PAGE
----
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Title: Developing genetic and biological systems for the study of Epstein Barr virus strain diversity
Author: Ba Abdullah, Mohammed
ISNI:       0000 0004 7427 7707
Awarding Body: Imperial College London
Current Institution: Imperial College London
Date of Award: 2018
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Epstein-Barr virus is a ubiquitous gamma herpesvirus that can cause several types of lymphoma and carcinoma. Different viruses have different properties such as lytic reactivation, cell tropism, and oncogenesis, but the genetic determinants of these varied phenotypes are not fully known. There is a need for a better understanding of what constitutes wild-type EBV, as a background against which to identify mutations and/or polymorphisms associated with diseases. Most recent EBV sequencing projects through next-generation sequencing have ignored analysing large repeat regions as their assembly is technically challenging with short- read sequencing technologies. In this thesis, a strategy was developed to assemble and analyse in-depth repeat regions using short-read sequencing data. I have assembled and analysed internal repeat 1 (IR1) for 76 strains and the terminal repeat (TR) for 31 strains. The IR1 sequences showed that the latency promoter Wp, the EBNA-LP W1 and W2 exons, and the short intron between them are highly conserved, as are two regions of unknown function within BWRF1 open reading frame. The length of BWRF1 is not the same in all strains. I show that TR is highly variable across strains but includes conserved regions of known functions (e.g. packaging signals sites) and unknown function. Analysis showed that IR1 and TR are generally heterogeneous and this heterogeneity seems to arise from spontaneous mutation as well as from interstrain recombination. IR1 heterogeneity in tumour-derived strains suggested a larger degree of inter-strain recombination, raising the possibility that this may contribute to EBV pathology. We also identified a novel stop codon in one copy of the W1 exon of the commonly used laboratory strain of EBV, B95.8 and showed that this mutation reduced EBNA-LP protein production and the quality of transformation. Our strategy has highlighted the importance of studying the heterogeneity of repeat regions and shown some approaches that can improve the quality of the final sequence. To study the biological properties of EBV, I tried to develop a method to produce circulating EBV viruses by inducing lytic cycle in spontaneous LCLs (sLCLs) and also by cloning EBVs as BACs. sLCLs were very resistant to lytic induction stimuli. I succeeded in cloning the EBV strain P3HR1 as BAC, but was unable to repeat this consistently, highlighting the difficulty of generating EBV-BACs in latent B cells. The constructed P3HR1-BAC would potentially be useful for studying EBV type 2 biology.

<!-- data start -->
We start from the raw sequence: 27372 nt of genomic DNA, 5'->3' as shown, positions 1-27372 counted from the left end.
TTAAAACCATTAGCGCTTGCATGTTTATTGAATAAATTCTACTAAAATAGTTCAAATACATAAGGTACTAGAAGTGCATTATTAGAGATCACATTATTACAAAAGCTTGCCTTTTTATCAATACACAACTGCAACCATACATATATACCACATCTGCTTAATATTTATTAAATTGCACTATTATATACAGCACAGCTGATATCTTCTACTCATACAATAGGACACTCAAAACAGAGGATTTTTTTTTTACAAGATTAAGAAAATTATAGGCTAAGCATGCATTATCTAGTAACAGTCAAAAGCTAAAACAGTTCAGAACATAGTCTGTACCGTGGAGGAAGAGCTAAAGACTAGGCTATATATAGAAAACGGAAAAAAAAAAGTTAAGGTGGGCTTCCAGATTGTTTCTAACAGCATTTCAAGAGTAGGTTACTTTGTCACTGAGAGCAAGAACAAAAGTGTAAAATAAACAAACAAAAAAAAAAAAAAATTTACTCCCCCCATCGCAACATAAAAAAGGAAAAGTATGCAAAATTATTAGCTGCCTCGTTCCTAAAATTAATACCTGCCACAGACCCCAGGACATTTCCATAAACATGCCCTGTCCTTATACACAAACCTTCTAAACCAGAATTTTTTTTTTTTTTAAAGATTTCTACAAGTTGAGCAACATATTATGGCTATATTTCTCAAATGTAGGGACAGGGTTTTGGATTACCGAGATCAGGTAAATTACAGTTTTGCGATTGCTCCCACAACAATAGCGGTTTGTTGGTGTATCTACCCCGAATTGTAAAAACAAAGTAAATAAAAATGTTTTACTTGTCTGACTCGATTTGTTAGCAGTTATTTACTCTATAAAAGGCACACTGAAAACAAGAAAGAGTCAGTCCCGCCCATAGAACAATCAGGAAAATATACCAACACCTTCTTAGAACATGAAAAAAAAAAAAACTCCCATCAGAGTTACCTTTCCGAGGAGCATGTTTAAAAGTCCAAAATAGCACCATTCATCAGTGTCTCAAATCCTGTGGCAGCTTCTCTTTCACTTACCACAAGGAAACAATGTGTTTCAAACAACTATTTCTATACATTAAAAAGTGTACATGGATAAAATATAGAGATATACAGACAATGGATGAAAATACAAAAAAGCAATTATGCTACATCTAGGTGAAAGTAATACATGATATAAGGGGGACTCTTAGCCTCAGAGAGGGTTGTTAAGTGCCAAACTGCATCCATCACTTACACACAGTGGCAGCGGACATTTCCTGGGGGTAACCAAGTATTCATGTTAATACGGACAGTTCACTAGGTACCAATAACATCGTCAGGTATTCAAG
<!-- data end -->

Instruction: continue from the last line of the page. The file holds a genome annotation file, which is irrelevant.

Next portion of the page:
Supervisor: White, Rob ; Farrell, Paul Sponsor: Not available
Qualification Name: Thesis (Ph.D.) Qualification Level: Doctoral